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mobility, this is got nothing in my view with the dprk. it has everything to do with, ironic will, the american de-emphasis on nuclear weapons that we have asserted but in favor of conventional forces. both are conventional prompt global strike and our multilayered, as they see it, ballistic missile defense, which goes to another one of your points, which is what are the chinese worried about? they're worried about our radars, to begin with. they understand the system is limited. they may think it's less limited than they claim it is against sophisticated intercontinental ballistic missiles that have re-entry speeds of the kinds they have and targeted re-entry vehicle, et cetera, but they're still worried that in is a system that can be upgraded.
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it's comparable worry to the russian worry about what's happening in europe. they don't take any comfort in hearing president obama talk about the de-emphasis on nuclear weapons because they look at the words surrounding conventional prompt global strike, forgetting we actually don't have the capability and they worry about the viability of their strategic systems, particularly when compared -- excuse me, when combined with our ballistic missile defense because this puts at risk their deter rent, their second strit capability. for me, that's -- that explains a lot of what the chinese are about and how they could have if you, pardon this expression, the can chutzpah of offering nuclear weapon to our ally after the dprk launches a ballistic
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missile. instead of complaining to us about that, they might use their influence in pyongyang so there will be fewer missile tests. but be that as it may. the idea that the pulse from a nuclear weapon is something the dprk is interested in is actually not something i've thought about, but i don't think it figures prominently, and i would be surprised if it's high on the list of weapons effects that are in the minds of the technologists in the dprk when they think about their nuclear weapons. i just don't think that's what they're about. it may be something we want to be interested in, but i don't think that's on their list. when it comes to the deterrent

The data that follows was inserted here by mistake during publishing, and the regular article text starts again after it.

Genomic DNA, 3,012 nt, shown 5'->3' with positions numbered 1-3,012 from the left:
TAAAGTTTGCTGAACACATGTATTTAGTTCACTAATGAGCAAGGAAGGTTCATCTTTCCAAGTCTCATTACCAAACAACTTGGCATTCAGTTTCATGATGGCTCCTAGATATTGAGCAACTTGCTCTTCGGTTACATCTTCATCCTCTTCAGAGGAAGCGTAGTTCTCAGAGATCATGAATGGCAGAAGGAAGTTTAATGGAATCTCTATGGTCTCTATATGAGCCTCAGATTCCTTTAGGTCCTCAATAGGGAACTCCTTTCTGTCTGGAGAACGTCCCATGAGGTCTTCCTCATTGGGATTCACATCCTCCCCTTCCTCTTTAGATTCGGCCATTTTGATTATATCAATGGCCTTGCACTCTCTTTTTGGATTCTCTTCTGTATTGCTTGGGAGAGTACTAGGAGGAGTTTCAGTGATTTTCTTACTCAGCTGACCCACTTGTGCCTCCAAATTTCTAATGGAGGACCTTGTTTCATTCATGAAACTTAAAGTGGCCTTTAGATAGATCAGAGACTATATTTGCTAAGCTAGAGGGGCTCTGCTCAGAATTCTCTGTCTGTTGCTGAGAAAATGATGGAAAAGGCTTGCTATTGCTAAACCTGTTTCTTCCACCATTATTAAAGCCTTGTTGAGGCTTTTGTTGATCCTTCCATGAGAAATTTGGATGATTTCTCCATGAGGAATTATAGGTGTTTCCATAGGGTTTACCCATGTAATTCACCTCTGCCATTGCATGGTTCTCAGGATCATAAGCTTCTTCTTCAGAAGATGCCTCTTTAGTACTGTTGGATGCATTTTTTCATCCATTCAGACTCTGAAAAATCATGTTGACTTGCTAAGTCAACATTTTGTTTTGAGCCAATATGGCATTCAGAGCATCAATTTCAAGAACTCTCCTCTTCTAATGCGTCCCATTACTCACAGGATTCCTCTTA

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calculation, i want to say if i wasn't clear in my remarks, that i don't believe that american political decision-makers in the past or in the future will be deterred from executing their responsibilities because the dprk has nuclear weapons. the question about whether it could deliver nuclear weapons now with its mrbm capability to the republic of korea and japan, let's, for the sake of discussion here, this afternoon, stipulate, as lawyers like to say, that they can? i think that we will not be -- we, the united states of america, will not be dissuaded from executing our alliance responsibilities and i would want every bit of signalling that we could to go to pyongyang
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so they don't misconstrue, and that's what i was really talking about. they're miscon strug the effectiveness in what they could accomplish with nuclear weapons. y'all may remember when we first had nuclear weapons in the early '50s, we had illusions of grandeur too. with the thought we could deter everything with these nuclear weapons. turned out we couldn't. and they still don't serve all purposes because they're not credible. might they want credible if we were launching regime change against the dprk? yes, they might. my point was, at levels lower than that, they're not credible, not to us. but the question is, what do they think? and i don't know. >> thank you. larry?
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>> ambassador gallucci gave everyone thoughts of food for thought. i will try to be brief in terms of my comments and also a couple of questions. now, ambassador gallucci correctly stated that north korea has borne the major responsibility for what he described as the failure of engagement with the united states. that is correct. but i would add the caveat that the united states also bears some of the responsibilities for the failure to realize u.s. objectives in negotiations. we have been unsmart in many instances in how we have negotiated with the dprk.